On September 14, a federal district court in the Eastern District of Kentucky became the second court to issue an order granting, in part, a plaintiffs’ motion for a preliminary injunction enjoining the Consumer Financial Protection Bureau’s (CFPB or Bureau) from enforcing its final rule under § 1071 of the Dodd-Frank Wall Street Reform and Consumer Protection Act (Final Rule) against the plaintiffs and their members. (A discussion of the first injunction issued by a Texas federal court can be found here.) The injunction in The Monticello Banking Company v. CFPB will dissolve if the U.S. Supreme Court reverses the Fifth Circuit in the Community Financial Services Association (CFSA) v CFPB case, which found the CFPB’s funding structure unconstitutional and, therefore, rules promulgated by the Bureau invalid.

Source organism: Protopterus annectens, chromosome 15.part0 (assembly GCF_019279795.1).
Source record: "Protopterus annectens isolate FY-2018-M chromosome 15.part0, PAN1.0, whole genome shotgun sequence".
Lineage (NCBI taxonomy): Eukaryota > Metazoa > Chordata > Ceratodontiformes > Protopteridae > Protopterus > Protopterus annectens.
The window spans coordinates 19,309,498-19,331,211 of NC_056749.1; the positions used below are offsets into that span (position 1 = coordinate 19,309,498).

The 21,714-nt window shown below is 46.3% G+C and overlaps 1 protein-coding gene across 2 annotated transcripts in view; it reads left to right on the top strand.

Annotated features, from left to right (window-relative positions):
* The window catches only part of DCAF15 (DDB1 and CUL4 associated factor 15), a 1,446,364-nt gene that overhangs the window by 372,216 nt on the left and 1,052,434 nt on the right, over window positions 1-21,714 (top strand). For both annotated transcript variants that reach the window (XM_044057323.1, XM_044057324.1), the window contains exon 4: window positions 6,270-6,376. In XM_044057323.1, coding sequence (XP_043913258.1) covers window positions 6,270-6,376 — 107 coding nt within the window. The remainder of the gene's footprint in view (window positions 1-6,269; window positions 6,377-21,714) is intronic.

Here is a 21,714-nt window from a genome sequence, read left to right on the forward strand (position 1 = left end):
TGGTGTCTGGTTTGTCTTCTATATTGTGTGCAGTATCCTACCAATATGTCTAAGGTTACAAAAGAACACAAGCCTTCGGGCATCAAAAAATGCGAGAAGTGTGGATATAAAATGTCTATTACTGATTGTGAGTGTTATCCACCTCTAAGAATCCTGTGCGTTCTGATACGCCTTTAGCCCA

In The Monticello Banking Company, the plaintiffs, seven Kentucky state-chartered banks, one national bank operating in Kentucky, and the Kentucky Bankers Association, filed suit arguing that because the Bureau issued the Final Rule with funds derived from unconstitutional sources, the Final Rule itself violates the Constitution. The plaintiffs then moved for a preliminary injunction to enjoin the CFPB from implementing and enforcing the Final Rule.
The district court granted the plaintiffs’ motion, but its practical impact seems limited. As the court conceded, “[b]efore the [Final] Rule becomes enforceable, a decision on the merits will be issued by the highest Court in the land. A preliminary injunction will create no harm to the CFPB nor the public since the [Final] Rule would not otherwise be enforceable in the interim.” Notably, and unlike the injunction entered in Texas, the Kentucky order does not delay the compliance date for the Final Rule for the duration of the court’s injunction.